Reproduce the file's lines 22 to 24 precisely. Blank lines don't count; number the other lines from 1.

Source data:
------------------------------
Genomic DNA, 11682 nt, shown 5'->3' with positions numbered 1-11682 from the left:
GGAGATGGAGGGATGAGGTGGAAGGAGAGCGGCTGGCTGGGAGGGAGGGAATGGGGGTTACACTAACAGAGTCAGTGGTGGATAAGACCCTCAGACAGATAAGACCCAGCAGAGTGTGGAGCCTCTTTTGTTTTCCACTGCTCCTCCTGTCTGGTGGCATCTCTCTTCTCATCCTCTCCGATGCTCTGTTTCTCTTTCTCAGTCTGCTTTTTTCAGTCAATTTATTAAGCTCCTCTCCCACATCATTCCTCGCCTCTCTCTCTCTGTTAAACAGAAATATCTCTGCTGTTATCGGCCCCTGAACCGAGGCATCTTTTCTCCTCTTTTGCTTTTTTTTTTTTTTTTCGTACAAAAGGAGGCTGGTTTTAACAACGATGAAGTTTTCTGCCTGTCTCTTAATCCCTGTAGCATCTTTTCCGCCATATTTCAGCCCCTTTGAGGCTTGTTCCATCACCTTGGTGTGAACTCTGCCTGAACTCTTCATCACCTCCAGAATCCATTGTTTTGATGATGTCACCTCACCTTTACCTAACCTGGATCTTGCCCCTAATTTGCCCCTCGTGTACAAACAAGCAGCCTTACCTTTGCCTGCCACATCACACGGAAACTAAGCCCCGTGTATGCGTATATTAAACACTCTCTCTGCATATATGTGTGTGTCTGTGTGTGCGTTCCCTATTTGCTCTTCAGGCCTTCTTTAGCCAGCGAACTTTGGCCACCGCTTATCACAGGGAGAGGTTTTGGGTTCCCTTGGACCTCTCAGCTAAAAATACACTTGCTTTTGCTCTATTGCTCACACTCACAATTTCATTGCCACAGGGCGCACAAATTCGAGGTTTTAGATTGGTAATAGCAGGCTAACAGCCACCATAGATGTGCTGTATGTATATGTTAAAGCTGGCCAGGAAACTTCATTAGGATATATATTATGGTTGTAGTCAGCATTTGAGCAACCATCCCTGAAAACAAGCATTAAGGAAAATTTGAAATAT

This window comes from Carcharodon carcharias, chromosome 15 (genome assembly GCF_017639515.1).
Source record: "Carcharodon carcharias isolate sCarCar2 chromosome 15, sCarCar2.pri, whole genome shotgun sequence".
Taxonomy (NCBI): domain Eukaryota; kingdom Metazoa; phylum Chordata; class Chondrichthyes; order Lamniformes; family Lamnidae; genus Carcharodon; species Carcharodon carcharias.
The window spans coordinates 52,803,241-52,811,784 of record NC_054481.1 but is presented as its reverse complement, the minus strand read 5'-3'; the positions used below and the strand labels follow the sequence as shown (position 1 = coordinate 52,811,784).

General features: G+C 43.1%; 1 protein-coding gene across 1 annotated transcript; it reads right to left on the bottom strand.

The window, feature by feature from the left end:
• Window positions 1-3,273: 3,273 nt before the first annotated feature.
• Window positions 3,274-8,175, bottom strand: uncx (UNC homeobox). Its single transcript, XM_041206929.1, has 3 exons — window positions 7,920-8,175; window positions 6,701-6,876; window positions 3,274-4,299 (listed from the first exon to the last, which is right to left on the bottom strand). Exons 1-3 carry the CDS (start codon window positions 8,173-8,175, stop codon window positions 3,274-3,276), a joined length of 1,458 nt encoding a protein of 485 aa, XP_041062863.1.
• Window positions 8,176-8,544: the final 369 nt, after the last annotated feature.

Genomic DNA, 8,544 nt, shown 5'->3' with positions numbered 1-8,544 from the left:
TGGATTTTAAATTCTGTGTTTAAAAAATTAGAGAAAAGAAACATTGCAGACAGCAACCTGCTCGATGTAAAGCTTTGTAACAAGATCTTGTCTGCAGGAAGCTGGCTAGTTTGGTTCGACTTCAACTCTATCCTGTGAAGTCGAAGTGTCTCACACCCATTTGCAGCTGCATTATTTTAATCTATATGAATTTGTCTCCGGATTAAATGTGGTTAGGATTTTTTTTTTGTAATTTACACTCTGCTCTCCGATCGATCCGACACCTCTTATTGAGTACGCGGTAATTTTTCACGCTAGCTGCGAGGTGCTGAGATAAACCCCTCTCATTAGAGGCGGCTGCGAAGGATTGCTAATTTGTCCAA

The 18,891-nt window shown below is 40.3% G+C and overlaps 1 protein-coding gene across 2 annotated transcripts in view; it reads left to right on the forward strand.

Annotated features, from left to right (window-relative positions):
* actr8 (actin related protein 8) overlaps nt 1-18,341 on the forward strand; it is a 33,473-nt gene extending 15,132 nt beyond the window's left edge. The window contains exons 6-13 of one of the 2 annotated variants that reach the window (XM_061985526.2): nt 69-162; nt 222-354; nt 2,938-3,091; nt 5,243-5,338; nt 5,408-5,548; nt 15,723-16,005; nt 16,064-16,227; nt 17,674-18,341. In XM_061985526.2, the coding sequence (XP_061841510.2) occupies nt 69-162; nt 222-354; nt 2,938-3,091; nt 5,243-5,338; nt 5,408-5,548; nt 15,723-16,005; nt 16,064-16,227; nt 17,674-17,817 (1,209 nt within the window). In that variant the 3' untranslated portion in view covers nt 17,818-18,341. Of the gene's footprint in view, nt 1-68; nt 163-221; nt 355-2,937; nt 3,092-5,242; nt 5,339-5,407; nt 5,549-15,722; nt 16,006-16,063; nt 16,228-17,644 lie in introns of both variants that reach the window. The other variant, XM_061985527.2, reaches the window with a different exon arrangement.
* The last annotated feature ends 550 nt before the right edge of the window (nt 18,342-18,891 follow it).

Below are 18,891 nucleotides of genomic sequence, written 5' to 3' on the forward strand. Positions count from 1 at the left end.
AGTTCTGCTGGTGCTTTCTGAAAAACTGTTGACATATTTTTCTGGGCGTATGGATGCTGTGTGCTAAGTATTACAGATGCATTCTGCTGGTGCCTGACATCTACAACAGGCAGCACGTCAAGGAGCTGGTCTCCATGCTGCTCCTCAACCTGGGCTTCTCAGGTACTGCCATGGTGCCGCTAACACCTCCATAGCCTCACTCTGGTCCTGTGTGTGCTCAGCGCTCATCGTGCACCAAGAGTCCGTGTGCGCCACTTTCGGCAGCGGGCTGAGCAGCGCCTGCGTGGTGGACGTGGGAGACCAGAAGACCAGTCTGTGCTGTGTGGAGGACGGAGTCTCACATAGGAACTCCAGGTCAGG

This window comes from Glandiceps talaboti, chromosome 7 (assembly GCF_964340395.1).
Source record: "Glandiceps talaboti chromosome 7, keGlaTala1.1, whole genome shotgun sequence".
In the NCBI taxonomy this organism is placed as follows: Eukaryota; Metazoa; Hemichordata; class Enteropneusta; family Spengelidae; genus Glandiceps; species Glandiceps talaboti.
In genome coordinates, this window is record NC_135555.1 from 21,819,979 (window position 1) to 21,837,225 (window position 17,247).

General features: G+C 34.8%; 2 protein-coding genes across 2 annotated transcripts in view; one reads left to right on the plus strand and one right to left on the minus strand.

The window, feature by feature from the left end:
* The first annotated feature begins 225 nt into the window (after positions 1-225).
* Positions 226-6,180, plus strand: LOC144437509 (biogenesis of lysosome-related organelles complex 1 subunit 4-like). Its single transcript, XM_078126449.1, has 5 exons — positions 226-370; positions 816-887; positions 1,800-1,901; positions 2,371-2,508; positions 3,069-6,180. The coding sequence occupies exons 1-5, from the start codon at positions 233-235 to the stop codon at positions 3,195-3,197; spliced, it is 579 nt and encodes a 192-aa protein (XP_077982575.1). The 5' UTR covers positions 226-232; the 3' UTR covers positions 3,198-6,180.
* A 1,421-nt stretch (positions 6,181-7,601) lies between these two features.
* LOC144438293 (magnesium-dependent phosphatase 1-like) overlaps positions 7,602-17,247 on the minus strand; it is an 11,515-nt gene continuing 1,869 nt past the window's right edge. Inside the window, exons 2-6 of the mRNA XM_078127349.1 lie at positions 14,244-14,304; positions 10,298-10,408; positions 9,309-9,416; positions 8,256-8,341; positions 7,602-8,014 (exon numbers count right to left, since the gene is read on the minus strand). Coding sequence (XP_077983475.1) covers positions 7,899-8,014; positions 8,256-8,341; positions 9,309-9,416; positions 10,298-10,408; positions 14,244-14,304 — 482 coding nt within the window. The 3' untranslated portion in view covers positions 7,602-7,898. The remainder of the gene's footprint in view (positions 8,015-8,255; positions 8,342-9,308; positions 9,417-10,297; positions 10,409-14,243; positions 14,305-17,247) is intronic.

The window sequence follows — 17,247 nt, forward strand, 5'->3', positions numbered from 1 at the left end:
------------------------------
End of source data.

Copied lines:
In the NCBI taxonomy this organism is placed as follows: Eukaryota; Metazoa; Hemichordata; class Enteropneusta; family Spengelidae; genus Glandiceps; species Glandiceps talaboti.
In genome coordinates, this window is record NC_135555.1 from 21,819,979 (window position 1) to 21,837,225 (window position 17,247).

General features: G+C 34.8%; 2 protein-coding genes across 2 annotated transcripts in view; one reads left to right on the plus strand and one right to left on the minus strand.